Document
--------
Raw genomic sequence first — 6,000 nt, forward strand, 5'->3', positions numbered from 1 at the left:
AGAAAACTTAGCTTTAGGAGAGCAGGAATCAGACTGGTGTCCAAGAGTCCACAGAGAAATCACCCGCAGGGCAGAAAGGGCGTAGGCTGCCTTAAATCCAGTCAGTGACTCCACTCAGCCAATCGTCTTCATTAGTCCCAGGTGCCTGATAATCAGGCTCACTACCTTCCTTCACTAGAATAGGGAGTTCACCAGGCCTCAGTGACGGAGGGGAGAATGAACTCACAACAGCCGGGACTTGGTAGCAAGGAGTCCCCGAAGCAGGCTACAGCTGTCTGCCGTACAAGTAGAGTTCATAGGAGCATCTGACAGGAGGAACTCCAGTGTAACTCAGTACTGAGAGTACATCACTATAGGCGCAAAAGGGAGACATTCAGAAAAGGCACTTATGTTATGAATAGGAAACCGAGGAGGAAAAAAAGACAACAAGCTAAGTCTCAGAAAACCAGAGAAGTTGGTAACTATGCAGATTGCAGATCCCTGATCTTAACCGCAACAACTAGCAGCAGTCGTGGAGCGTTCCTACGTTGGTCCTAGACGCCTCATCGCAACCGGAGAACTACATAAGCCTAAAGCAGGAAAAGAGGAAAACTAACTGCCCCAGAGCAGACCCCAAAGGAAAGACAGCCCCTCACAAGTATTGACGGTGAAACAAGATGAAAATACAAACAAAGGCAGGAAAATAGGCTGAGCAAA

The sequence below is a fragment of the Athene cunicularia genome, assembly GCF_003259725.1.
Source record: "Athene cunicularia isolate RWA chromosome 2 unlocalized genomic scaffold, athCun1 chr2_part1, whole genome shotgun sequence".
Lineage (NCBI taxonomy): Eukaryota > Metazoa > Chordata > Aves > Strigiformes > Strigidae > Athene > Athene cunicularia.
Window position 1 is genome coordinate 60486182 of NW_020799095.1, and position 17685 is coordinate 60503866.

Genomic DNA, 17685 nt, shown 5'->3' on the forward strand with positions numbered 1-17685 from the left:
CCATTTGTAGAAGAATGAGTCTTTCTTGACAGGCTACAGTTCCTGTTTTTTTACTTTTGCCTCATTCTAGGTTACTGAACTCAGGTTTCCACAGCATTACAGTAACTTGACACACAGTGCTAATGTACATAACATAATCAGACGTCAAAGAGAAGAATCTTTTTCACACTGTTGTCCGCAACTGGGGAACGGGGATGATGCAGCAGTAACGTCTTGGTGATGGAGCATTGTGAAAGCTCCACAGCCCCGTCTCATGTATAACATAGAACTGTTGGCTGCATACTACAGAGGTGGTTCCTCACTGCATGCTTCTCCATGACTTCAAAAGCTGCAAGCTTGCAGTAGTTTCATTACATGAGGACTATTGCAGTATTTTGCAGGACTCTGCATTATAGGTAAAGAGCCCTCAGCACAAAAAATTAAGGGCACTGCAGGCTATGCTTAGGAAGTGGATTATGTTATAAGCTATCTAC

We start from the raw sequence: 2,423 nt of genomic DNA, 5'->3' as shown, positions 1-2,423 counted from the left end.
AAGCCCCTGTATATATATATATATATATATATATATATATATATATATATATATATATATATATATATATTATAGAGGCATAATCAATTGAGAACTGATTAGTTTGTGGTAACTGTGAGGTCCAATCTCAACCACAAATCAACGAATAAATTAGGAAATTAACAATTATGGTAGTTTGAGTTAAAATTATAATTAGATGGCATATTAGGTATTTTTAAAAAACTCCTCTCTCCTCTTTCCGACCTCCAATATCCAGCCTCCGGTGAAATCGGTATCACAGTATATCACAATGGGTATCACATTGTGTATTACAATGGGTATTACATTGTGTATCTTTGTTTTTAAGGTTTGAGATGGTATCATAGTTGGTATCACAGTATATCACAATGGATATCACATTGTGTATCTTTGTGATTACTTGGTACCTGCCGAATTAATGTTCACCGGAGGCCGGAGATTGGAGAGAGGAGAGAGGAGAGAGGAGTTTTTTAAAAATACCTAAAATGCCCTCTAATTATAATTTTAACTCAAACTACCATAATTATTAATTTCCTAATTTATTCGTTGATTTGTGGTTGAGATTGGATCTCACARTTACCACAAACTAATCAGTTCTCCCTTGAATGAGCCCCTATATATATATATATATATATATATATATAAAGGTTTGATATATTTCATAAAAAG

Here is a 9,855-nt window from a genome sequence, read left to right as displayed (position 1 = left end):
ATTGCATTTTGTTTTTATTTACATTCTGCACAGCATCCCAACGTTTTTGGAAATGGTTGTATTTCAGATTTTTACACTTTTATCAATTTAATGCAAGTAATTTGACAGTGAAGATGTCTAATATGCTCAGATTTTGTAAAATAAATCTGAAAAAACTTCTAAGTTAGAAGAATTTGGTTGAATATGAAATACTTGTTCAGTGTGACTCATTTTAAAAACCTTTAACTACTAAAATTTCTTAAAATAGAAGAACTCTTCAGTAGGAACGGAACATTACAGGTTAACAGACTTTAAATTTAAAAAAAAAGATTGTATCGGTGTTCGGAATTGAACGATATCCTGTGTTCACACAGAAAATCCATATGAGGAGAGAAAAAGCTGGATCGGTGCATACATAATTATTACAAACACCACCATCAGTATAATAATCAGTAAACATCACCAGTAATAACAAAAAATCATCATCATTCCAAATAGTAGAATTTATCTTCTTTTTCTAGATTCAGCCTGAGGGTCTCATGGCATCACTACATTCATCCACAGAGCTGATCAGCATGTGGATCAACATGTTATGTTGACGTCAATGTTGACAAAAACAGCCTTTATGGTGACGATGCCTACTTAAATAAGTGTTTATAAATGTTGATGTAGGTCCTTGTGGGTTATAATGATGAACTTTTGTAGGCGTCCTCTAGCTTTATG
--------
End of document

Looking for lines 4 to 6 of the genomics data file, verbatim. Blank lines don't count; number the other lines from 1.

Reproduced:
Source record: "Athene cunicularia isolate RWA chromosome 2 unlocalized genomic scaffold, athCun1 chr2_part1, whole genome shotgun sequence".
Lineage (NCBI taxonomy): Eukaryota > Metazoa > Chordata > Aves > Strigiformes > Strigidae > Athene > Athene cunicularia.
Window position 1 is genome coordinate 60486182 of NW_020799095.1, and position 17685 is coordinate 60503866.